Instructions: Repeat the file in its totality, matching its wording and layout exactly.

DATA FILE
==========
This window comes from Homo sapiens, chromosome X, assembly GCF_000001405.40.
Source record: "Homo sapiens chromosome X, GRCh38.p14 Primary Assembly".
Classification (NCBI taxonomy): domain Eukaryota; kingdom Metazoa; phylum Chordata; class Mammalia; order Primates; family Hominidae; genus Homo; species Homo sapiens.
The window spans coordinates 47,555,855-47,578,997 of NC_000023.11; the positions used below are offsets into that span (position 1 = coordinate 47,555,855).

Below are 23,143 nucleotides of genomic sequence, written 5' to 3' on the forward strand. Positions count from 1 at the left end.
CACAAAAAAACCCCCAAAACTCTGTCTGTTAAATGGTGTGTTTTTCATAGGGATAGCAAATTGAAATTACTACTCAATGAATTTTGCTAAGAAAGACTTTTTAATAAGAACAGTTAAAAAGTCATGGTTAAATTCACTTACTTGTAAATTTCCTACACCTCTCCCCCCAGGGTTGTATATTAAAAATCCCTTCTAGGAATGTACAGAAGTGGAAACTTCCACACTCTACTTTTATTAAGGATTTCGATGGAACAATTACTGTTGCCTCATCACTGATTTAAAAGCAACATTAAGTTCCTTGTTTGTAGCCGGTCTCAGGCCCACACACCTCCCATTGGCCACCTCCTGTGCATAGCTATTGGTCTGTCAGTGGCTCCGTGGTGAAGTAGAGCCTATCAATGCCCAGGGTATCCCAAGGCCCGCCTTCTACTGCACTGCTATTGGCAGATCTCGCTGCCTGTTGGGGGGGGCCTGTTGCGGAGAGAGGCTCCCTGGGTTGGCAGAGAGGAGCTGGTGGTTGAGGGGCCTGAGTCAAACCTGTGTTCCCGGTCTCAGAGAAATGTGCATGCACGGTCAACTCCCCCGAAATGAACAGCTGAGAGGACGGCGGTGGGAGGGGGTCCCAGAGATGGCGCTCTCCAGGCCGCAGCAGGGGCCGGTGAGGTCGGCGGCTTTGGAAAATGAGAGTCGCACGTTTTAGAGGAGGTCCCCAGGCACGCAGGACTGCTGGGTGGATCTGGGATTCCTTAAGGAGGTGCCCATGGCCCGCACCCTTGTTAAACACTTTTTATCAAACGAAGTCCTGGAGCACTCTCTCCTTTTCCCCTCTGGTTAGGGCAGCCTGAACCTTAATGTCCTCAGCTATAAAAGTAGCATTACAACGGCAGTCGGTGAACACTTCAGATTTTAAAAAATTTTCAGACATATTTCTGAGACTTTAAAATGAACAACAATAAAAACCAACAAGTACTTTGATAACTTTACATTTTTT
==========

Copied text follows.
This window comes from Homo sapiens, chromosome X, assembly GCF_000001405.40.
Source record: "Homo sapiens chromosome X, GRCh38.p14 Primary Assembly".
Classification (NCBI taxonomy): domain Eukaryota; kingdom Metazoa; phylum Chordata; class Mammalia; order Primates; family Hominidae; genus Homo; species Homo sapiens.
The window spans coordinates 47,555,855-47,578,997 of NC_000023.11; the positions used below are offsets into that span (position 1 = coordinate 47,555,855).

Below are 23,143 nucleotides of genomic sequence, written 5' to 3' on the forward strand. Positions count from 1 at the left end.
CACAAAAAAACCCCCAAAACTCTGTCTGTTAAATGGTGTGTTTTTCATAGGGATAGCAAATTGAAATTACTACTCAATGAATTTTGCTAAGAAAGACTTTTTAATAAGAACAGTTAAAAAGTCATGGTTAAATTCACTTACTTGTAAATTTCCTACACCTCTCCCCCCAGGGTTGTATATTAAAAATCCCTTCTAGGAATGTACAGAAGTGGAAACTTCCACACTCTACTTTTATTAAGGATTTCGATGGAACAATTACTGTTGCCTCATCACTGATTTAAAAGCAACATTAAGTTCCTTGTTTGTAGCCGGTCTCAGGCCCACACACCTCCCATTGGCCACCTCCTGTGCATAGCTATTGGTCTGTCAGTGGCTCCGTGGTGAAGTAGAGCCTATCAATGCCCAGGGTATCCCAAGGCCCGCCTTCTACTGCACTGCTATTGGCAGATCTCGCTGCCTGTTGGGGGGGGCCTGTTGCGGAGAGAGGCTCCCTGGGTTGGCAGAGAGGAGCTGGTGGTTGAGGGGCCTGAGTCAAACCTGTGTTCCCGGTCTCAGAGAAATGTGCATGCACGGTCAACTCCCCCGAAATGAACAGCTGAGAGGACGGCGGTGGGAGGGGGTCCCAGAGATGGCGCTCTCCAGGCCGCAGCAGGGGCCGGTGAGGTCGGCGGCTTTGGAAAATGAGAGTCGCACGTTTTAGAGGAGGTCCCCAGGCACGCAGGACTGCTGGGTGGATCTGGGATTCCTTAAGGAGGTGCCCATGGCCCGCACCCTTGTTAAACACTTTTTATCAAACGAAGTCCTGGAGCACTCTCTCCTTTTCCCCTCTGGTTAGGGCAGCCTGAACCTTAATGTCCTCAGCTATAAAAGTAGCATTACAACGGCAGTCGGTGAACACTTCAGATTTTAAAAAATTTTCAGACATATTTCTGAGACTTTAAAATGAACAACAATAAAAACCAACAAGTACTTTGATAACTTTACATTTTTT